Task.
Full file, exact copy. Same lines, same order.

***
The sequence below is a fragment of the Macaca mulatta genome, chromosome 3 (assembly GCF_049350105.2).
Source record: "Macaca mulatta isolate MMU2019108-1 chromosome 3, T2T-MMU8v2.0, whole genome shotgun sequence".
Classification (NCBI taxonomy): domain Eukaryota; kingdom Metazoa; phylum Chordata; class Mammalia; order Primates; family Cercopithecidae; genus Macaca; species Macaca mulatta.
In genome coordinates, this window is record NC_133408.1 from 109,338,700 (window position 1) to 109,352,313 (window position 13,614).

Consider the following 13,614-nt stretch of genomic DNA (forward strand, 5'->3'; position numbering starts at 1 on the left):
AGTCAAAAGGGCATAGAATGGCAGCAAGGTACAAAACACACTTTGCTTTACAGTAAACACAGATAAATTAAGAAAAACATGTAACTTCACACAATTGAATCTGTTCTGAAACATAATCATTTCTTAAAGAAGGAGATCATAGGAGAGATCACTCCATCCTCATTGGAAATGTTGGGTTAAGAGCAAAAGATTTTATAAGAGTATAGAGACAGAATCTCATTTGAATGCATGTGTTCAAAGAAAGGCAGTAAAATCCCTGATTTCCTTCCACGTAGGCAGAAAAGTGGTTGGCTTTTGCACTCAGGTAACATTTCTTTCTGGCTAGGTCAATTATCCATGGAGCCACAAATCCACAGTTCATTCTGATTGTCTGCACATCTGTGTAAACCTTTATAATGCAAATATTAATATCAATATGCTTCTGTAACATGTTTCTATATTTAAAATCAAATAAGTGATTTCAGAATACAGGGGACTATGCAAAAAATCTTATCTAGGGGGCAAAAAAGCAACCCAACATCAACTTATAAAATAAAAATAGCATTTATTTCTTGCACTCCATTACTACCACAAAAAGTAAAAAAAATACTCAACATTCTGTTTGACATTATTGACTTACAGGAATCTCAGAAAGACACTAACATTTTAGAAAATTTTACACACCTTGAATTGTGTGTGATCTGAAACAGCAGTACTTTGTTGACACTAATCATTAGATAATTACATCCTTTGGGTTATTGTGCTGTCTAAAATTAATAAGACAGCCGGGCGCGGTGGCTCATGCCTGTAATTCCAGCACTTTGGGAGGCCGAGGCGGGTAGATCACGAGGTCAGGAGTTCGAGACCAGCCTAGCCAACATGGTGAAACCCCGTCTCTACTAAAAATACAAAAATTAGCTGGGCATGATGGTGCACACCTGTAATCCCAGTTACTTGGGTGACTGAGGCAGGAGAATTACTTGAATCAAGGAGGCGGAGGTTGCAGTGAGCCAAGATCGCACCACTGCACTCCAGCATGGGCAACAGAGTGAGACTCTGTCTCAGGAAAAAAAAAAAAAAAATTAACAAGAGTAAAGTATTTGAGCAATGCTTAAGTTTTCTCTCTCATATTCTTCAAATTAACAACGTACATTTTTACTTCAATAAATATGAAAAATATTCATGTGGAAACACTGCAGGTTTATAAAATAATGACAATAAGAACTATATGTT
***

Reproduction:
The sequence below is a fragment of the Macaca mulatta genome, chromosome 3 (assembly GCF_049350105.2).
Source record: "Macaca mulatta isolate MMU2019108-1 chromosome 3, T2T-MMU8v2.0, whole genome shotgun sequence".
Classification (NCBI taxonomy): domain Eukaryota; kingdom Metazoa; phylum Chordata; class Mammalia; order Primates; family Cercopithecidae; genus Macaca; species Macaca mulatta.
In genome coordinates, this window is record NC_133408.1 from 109,338,700 (window position 1) to 109,352,313 (window position 13,614).

Consider the following 13,614-nt stretch of genomic DNA (forward strand, 5'->3'; position numbering starts at 1 on the left):
AGTCAAAAGGGCATAGAATGGCAGCAAGGTACAAAACACACTTTGCTTTACAGTAAACACAGATAAATTAAGAAAAACATGTAACTTCACACAATTGAATCTGTTCTGAAACATAATCATTTCTTAAAGAAGGAGATCATAGGAGAGATCACTCCATCCTCATTGGAAATGTTGGGTTAAGAGCAAAAGATTTTATAAGAGTATAGAGACAGAATCTCATTTGAATGCATGTGTTCAAAGAAAGGCAGTAAAATCCCTGATTTCCTTCCACGTAGGCAGAAAAGTGGTTGGCTTTTGCACTCAGGTAACATTTCTTTCTGGCTAGGTCAATTATCCATGGAGCCACAAATCCACAGTTCATTCTGATTGTCTGCACATCTGTGTAAACCTTTATAATGCAAATATTAATATCAATATGCTTCTGTAACATGTTTCTATATTTAAAATCAAATAAGTGATTTCAGAATACAGGGGACTATGCAAAAAATCTTATCTAGGGGGCAAAAAAGCAACCCAACATCAACTTATAAAATAAAAATAGCATTTATTTCTTGCACTCCATTACTACCACAAAAAGTAAAAAAAATACTCAACATTCTGTTTGACATTATTGACTTACAGGAATCTCAGAAAGACACTAACATTTTAGAAAATTTTACACACCTTGAATTGTGTGTGATCTGAAACAGCAGTACTTTGTTGACACTAATCATTAGATAATTACATCCTTTGGGTTATTGTGCTGTCTAAAATTAATAAGACAGCCGGGCGCGGTGGCTCATGCCTGTAATTCCAGCACTTTGGGAGGCCGAGGCGGGTAGATCACGAGGTCAGGAGTTCGAGACCAGCCTAGCCAACATGGTGAAACCCCGTCTCTACTAAAAATACAAAAATTAGCTGGGCATGATGGTGCACACCTGTAATCCCAGTTACTTGGGTGACTGAGGCAGGAGAATTACTTGAATCAAGGAGGCGGAGGTTGCAGTGAGCCAAGATCGCACCACTGCACTCCAGCATGGGCAACAGAGTGAGACTCTGTCTCAGGAAAAAAAAAAAAAAAATTAACAAGAGTAAAGTATTTGAGCAATGCTTAAGTTTTCTCTCTCATATTCTTCAAATTAACAACGTACATTTTTACTTCAATAAATATGAAAAATATTCATGTGGAAACACTGCAGGTTTATAAAATAATGACAATAAGAACTATATGTT